Seasonal allergies

Seasonal allergies

Symptoms of running nose, sneezing, and watery itchy eyes that recur during specific parts of the year (especially Spring and Fall) are a cause of much suffering of a large segment of the U.S. population. Millions of dollars are spent on medications and the allergy shots for the treatment of seasonal allergies. Western medicine views seasonal allergies as a form of immediate hypersensitivity reaction which occurs when anti-bodies produced by lymphocytes interact with airborne particles such as pollen.

Western medicine describes the locations of lymphocytes in addition to being in the blood stream as also in Peyer’s patches in the gastrointestinal tract, spleen, lymph nodes, and bone marrow. Interestingly in my practice of acupuncture the Spleen, Stomach, and Large Intestine meridians are utilized a great deal.

Researchers at the University Medical Center in Berlin conducted a large, multi-center study of the effectiveness of acupuncture for the treatment of seasonal allergic rhinitis, or hay fever. The study divided 422 people into three groups for two months: one group received acupuncture treatment, the second received “fake” acupuncture, with needles placed in random, meaningless spots on their bodies, and the third group only took antihistamines. At the end of the study, the group that received acupuncture therapy reported greater relief from symptoms than the other two groups.

While there are many Western medications to treat the symptoms of seasonal allergies, these treatments can cause unwanted side effects, such as drowsiness and immune system suppression as well as an over-reliance on medications. These side effects have drawn many people to search for an alternative approach, such as acupuncture and Oriental medicine to manage their allergies. One study recently published in the American Journal of Epidemiology showed that acupuncture can significantly relieve allergic rhinitis symptoms.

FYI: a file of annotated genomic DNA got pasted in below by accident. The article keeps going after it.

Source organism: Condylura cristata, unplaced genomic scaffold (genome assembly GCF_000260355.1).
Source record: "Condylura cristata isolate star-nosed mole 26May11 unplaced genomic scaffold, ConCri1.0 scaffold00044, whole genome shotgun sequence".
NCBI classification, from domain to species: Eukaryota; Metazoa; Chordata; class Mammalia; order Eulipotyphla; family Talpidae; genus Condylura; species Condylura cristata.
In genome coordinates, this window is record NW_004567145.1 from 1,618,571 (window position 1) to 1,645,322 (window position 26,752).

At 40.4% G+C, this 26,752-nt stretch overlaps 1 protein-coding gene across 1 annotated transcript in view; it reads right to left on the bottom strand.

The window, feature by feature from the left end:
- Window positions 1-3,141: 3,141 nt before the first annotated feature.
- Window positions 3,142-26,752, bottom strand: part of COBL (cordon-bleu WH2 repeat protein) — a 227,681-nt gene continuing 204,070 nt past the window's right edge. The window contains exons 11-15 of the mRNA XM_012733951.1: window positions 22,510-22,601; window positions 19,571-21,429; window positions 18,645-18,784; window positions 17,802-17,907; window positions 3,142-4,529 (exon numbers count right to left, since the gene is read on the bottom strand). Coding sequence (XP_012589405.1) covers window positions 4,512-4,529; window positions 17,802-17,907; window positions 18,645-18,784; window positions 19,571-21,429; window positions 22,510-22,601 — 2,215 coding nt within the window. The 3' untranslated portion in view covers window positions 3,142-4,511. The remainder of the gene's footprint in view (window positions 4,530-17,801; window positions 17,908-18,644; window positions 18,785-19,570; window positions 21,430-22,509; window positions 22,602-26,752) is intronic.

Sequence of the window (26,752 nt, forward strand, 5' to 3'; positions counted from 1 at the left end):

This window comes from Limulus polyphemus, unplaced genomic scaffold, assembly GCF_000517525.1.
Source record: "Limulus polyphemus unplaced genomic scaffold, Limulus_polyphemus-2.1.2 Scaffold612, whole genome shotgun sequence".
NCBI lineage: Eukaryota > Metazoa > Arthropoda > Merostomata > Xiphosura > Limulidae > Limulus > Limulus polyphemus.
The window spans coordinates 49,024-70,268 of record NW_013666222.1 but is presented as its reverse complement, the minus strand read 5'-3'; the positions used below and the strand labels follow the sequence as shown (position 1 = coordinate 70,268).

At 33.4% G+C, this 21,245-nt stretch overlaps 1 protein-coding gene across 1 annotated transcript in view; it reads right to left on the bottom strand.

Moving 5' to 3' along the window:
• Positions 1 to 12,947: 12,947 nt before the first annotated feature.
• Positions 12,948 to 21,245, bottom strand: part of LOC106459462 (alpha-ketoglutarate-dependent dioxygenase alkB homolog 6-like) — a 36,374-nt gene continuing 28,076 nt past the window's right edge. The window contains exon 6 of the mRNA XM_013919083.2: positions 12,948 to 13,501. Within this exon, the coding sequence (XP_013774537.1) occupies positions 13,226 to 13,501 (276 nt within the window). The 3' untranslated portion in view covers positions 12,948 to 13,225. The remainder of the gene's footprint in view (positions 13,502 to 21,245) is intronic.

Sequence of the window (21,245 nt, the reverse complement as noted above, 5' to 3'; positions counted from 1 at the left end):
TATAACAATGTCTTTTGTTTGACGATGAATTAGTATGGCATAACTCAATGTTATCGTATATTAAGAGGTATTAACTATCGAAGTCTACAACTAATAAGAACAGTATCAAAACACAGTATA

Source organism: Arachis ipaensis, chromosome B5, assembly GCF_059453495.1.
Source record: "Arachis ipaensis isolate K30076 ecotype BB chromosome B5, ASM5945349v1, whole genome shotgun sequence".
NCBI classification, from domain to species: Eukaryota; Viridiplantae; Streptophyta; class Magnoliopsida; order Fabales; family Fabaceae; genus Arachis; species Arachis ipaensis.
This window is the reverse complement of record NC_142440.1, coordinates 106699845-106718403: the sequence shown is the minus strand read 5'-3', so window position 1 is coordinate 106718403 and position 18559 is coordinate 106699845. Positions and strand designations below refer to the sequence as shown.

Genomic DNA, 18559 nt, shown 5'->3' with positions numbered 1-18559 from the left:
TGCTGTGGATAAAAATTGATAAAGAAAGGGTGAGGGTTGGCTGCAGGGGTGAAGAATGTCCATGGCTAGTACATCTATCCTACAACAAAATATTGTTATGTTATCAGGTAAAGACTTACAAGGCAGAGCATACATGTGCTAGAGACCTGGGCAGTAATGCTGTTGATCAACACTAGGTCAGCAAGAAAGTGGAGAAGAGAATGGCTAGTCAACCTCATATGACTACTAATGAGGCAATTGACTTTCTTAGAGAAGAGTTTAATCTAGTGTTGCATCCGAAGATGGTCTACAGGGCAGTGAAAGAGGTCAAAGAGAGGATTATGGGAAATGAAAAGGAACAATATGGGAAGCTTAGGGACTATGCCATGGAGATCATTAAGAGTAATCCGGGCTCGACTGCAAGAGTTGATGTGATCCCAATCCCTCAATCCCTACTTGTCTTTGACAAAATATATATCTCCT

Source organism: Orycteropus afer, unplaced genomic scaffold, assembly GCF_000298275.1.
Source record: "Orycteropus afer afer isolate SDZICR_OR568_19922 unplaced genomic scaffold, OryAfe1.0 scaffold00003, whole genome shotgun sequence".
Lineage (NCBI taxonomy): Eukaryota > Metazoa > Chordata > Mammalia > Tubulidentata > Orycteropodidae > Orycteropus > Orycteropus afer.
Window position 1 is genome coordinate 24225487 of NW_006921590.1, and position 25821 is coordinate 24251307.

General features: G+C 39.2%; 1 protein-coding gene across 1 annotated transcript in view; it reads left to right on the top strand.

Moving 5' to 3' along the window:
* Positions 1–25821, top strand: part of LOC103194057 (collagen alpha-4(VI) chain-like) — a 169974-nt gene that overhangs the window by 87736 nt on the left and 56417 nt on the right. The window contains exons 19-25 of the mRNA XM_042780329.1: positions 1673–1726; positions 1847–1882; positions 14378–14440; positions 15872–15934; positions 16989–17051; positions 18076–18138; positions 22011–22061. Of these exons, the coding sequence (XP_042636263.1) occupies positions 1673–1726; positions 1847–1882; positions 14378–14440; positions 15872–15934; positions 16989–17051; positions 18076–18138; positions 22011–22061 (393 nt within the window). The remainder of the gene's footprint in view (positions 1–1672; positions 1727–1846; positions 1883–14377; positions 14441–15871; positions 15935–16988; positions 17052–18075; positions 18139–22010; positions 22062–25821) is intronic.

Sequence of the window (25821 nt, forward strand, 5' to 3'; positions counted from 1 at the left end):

Acupuncture focuses on restoring balance to the body, improving immune system functioning, helping to relieve pain, reducing stress, enhancing blood circulation, and promoting overall health and well being in adults and children. It is a natural therapy that does not requires any drug and is highly effective when performed by an experienced practitioner.

Reference:

http://www.medicalacupuncture.org/For-Patients/Articles-By-Physicians-About-Acupuncture/Acupuncture-and-Seasonal-Allergies

https://www.healthline.com/health/allergies/acupuncture#allergies-and-ecz

Instruction for weight loss

Instruction for weight loss

To lose weight, we need to eat and drink fewer kilojoules that we use.

  • Don’t skip breakfast: Skipping breakfast won’t help you lose weight. You could miss out on essential nutrients and you may end up snacking more throughout the day because you feel hungry.
  • Eat regular meals: Eating at regular times during the day helps burn calories at a faster rate. It also reduces the temptation to snack on foods high in fat and sugar.
  • Eat plenty of fruit and veg: Fruit and veg are low in calories and fat, and high in fibre – 3 essential ingredients for successful weight loss. They also contain plenty of vitamins and minerals.
  • Get more active: Being active is key to losing weight and keeping it off. As well as providing numerous health benefits, exercise can help burn off the excess calories you can’t cut through diet alone.
  • Drink plenty of water: People sometimes confuse thirst with hunger. You can end up consuming extra calories when a glass of water is really what you need.
  • Eat high-fibre foods: Foods containing lots of fibre can help keep you to feel full, which is perfect for losing weight. Fibre is only found in food from plants, such as fruit and veg, oats, wholegrain bread, brown rice and pasta, and beans, peas and lentils.
  • Don’t ban foods: Don’t ban any foods from your weight loss plan, especially the ones you like. Banning foods will only make you crave them more. There’s no reason you can’t enjoy the occasional treat as long as you stay within your daily calorie allowance.

“Acupuncture supports weight loss from many different angles,” says Jennifer Oh, MS, an acupuncture practitioner in New York. One of the most important ways, she says, is by giving your metabolism a boost by helping regulate your digestion, insulin, and hormones.